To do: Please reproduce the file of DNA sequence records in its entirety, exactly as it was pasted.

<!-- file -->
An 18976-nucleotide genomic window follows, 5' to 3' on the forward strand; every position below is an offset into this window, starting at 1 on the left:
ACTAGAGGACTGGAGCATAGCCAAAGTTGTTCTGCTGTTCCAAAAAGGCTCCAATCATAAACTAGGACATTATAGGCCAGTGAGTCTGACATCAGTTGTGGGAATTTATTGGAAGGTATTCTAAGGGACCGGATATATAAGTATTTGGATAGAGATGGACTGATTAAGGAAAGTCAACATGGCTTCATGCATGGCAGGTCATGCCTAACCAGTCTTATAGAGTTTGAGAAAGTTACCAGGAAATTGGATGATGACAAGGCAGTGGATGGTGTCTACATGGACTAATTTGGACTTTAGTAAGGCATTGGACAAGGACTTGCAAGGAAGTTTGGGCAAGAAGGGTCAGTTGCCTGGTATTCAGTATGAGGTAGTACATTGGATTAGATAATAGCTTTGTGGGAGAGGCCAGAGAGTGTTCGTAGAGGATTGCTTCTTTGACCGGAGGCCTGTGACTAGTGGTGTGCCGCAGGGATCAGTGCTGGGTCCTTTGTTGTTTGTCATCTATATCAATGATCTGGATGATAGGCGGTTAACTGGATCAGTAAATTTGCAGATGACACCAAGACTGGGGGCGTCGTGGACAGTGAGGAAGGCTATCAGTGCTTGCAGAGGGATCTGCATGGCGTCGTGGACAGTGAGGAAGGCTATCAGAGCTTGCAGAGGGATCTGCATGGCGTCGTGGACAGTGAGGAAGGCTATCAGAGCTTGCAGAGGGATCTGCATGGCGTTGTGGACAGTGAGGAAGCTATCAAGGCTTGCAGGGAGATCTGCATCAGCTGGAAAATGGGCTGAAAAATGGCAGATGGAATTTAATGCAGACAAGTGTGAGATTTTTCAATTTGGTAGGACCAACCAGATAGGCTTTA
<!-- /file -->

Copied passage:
An 18976-nucleotide genomic window follows, 5' to 3' on the forward strand; every position below is an offset into this window, starting at 1 on the left:
ACTAGAGGACTGGAGCATAGCCAAAGTTGTTCTGCTGTTCCAAAAAGGCTCCAATCATAAACTAGGACATTATAGGCCAGTGAGTCTGACATCAGTTGTGGGAATTTATTGGAAGGTATTCTAAGGGACCGGATATATAAGTATTTGGATAGAGATGGACTGATTAAGGAAAGTCAACATGGCTTCATGCATGGCAGGTCATGCCTAACCAGTCTTATAGAGTTTGAGAAAGTTACCAGGAAATTGGATGATGACAAGGCAGTGGATGGTGTCTACATGGACTAATTTGGACTTTAGTAAGGCATTGGACAAGGACTTGCAAGGAAGTTTGGGCAAGAAGGGTCAGTTGCCTGGTATTCAGTATGAGGTAGTACATTGGATTAGATAATAGCTTTGTGGGAGAGGCCAGAGAGTGTTCGTAGAGGATTGCTTCTTTGACCGGAGGCCTGTGACTAGTGGTGTGCCGCAGGGATCAGTGCTGGGTCCTTTGTTGTTTGTCATCTATATCAATGATCTGGATGATAGGCGGTTAACTGGATCAGTAAATTTGCAGATGACACCAAGACTGGGGGCGTCGTGGACAGTGAGGAAGGCTATCAGTGCTTGCAGAGGGATCTGCATGGCGTCGTGGACAGTGAGGAAGGCTATCAGAGCTTGCAGAGGGATCTGCATGGCGTCGTGGACAGTGAGGAAGGCTATCAGAGCTTGCAGAGGGATCTGCATGGCGTTGTGGACAGTGAGGAAGCTATCAAGGCTTGCAGGGAGATCTGCATCAGCTGGAAAATGGGCTGAAAAATGGCAGATGGAATTTAATGCAGACAAGTGTGAGATTTTTCAATTTGGTAGGACCAACCAGATAGGCTTTA